Christian Eggeling

Super-resolution microscopy: Challenges and Potentials in biomedical research

Professor of Super-resolution Microscopy, Institute of Applied Optics, Friedrich‐Schiller‐University & Leibniz Institute of Photonic Technology, Jena, Germany
Professor of Molecular Immunology, MRC Human Immunology Unit & Scientific Director, Wolfson Imaging Centre Oxford, Weatherall Institute of Molecular Medicine, University of Oxford

Understanding the complex interactions of molecular processes underlying the efficient functioning of the human body is one of the main objectives of biomedical research. Scientifically, it is important that the applied observation methods do not influence the biological system during observation. A suitable tool that can cover all of this is optical far-field fluorescence microscopy. Yet, biomedical applications often demand coverage of a large range of spatial and temporal scales, and/or long acquisition times, which can so far not all be covered by a single microscope and puts some challenges on microscope infrastructure. Taking immune cell responses and plasma membrane organization as examples, we outline these challenges but also give new insights into possible solutions and the potentials of these advanced microscopy techniques, e.g. for solving long-standing questions such as of lipid membrane rafts.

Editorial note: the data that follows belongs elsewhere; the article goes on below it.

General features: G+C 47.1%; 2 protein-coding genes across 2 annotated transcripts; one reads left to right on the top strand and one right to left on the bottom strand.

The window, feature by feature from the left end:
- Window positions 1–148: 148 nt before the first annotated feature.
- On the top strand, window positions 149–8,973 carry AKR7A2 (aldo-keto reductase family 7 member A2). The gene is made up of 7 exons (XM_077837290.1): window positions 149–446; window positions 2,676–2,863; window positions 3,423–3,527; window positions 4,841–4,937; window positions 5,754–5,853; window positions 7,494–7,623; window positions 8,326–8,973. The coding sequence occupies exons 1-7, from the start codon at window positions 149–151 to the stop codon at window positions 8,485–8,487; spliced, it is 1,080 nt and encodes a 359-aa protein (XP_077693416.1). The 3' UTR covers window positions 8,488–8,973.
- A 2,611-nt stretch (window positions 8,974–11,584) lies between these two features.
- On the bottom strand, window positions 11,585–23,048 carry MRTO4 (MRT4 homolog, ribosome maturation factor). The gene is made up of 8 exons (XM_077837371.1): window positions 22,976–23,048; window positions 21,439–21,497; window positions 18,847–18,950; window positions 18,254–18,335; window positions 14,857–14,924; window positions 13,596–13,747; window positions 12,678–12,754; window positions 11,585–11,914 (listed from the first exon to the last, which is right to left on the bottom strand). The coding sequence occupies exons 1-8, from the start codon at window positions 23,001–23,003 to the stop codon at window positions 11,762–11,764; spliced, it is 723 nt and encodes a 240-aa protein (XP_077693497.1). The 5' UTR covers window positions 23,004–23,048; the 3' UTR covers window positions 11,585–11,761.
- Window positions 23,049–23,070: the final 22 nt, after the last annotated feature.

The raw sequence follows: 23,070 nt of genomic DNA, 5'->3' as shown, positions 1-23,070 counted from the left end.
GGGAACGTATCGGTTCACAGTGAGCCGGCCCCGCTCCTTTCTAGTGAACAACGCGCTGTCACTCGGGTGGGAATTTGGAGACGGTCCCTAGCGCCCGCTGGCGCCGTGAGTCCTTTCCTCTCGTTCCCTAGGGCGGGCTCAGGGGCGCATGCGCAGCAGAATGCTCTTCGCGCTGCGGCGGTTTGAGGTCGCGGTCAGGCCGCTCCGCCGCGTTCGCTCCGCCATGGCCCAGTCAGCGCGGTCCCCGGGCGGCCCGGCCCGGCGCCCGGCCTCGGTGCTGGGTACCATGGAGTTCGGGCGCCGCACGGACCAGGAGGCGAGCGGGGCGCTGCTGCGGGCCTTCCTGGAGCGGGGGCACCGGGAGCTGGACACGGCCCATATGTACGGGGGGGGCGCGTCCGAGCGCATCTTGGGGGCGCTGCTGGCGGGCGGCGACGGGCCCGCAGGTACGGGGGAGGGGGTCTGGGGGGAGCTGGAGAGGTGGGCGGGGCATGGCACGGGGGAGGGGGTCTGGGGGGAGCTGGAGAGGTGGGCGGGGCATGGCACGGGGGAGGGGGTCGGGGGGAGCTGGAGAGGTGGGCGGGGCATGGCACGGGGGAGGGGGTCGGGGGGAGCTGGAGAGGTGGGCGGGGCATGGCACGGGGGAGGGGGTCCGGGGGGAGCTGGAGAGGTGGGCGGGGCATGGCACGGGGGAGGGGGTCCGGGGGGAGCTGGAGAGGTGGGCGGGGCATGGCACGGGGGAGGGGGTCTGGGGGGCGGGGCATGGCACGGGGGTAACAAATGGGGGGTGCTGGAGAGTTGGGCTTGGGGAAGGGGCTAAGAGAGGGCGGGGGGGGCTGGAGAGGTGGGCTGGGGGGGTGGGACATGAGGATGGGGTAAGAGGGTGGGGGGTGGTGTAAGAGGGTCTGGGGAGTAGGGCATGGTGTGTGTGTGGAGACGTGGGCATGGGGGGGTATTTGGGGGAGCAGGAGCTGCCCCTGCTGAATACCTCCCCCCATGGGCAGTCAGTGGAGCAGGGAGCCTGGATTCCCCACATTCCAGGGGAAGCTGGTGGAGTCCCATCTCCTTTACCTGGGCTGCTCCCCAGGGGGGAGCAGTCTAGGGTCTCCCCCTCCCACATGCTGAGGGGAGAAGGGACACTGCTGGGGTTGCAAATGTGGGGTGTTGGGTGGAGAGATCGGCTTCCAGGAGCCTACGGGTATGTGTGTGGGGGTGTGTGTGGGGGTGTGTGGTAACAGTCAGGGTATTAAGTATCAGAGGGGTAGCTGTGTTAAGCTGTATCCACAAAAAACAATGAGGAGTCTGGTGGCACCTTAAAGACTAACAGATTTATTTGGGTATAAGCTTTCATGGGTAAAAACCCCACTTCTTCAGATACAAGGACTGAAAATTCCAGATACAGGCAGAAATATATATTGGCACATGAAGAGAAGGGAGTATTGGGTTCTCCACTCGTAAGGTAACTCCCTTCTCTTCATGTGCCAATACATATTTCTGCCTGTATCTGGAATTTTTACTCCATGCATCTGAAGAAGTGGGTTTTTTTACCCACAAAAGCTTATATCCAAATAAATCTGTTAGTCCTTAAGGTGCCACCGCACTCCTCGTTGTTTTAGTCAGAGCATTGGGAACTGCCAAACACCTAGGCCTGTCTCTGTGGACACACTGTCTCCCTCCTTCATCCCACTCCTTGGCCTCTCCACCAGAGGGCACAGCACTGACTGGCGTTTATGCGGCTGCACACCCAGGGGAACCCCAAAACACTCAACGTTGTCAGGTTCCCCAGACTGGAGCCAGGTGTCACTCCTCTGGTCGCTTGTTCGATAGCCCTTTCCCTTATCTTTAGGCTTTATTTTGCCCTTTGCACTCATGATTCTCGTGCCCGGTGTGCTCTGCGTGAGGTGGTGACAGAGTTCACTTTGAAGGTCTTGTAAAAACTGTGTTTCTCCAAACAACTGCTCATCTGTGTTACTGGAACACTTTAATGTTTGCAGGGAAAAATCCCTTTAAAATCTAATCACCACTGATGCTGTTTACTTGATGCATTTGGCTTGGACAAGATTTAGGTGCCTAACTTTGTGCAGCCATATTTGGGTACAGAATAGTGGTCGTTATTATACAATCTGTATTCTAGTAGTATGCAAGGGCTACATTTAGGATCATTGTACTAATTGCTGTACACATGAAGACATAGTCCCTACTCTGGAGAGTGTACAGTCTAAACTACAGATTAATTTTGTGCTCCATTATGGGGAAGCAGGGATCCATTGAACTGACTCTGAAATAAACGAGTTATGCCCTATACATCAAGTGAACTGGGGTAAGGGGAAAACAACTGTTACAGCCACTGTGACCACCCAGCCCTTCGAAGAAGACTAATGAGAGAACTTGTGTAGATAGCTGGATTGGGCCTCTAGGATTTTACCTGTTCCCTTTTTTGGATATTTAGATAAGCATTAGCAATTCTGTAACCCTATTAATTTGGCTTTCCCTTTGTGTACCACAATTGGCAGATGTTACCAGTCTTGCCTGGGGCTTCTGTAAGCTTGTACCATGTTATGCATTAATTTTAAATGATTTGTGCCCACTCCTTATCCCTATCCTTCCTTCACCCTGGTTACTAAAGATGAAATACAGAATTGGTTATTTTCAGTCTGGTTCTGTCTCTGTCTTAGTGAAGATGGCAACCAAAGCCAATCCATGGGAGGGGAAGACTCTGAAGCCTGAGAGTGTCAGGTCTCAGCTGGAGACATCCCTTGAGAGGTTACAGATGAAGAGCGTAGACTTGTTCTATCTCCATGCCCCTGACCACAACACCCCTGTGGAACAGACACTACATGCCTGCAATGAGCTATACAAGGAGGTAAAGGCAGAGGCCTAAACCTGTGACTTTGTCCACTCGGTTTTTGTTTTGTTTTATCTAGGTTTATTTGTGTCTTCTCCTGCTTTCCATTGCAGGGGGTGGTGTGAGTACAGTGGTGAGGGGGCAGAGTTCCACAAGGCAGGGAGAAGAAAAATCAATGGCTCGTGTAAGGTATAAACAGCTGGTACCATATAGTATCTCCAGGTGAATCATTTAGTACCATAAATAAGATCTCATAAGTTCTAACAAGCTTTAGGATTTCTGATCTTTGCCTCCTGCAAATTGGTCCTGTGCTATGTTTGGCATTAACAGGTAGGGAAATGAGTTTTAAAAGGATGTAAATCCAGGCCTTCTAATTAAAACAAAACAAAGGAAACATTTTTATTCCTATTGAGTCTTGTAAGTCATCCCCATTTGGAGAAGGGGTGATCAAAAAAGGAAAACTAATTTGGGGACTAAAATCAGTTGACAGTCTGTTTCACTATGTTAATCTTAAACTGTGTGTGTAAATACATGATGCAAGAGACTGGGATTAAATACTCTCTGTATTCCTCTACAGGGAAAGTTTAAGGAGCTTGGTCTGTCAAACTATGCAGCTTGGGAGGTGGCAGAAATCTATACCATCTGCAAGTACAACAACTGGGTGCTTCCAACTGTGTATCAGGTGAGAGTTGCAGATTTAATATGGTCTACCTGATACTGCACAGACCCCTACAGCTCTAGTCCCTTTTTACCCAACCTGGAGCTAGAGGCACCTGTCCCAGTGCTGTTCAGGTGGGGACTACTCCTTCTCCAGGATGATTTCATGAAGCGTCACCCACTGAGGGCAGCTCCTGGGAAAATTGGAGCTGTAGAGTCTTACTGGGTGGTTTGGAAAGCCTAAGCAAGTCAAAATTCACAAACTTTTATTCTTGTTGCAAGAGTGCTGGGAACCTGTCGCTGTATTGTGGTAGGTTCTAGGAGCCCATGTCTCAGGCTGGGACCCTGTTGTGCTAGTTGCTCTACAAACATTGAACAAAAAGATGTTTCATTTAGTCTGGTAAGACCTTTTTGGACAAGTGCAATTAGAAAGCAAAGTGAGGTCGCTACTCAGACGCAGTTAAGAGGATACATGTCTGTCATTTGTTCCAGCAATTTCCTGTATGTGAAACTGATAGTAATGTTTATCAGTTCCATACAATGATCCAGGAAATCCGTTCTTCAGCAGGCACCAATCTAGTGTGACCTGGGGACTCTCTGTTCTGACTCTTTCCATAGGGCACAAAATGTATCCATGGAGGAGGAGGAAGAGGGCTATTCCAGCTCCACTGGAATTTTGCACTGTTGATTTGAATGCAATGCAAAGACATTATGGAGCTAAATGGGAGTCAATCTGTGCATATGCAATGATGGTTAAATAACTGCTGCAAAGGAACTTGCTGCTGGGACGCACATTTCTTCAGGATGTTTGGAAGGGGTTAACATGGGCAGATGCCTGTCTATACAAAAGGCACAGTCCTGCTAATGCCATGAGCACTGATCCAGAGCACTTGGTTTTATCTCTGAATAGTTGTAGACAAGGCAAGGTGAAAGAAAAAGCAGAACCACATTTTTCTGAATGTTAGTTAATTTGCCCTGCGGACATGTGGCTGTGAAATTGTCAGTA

Key words: Super-resolution microscopy, STED microscopy, STED-FCS, T-cell activation, plasma membrane organization, lipid rafts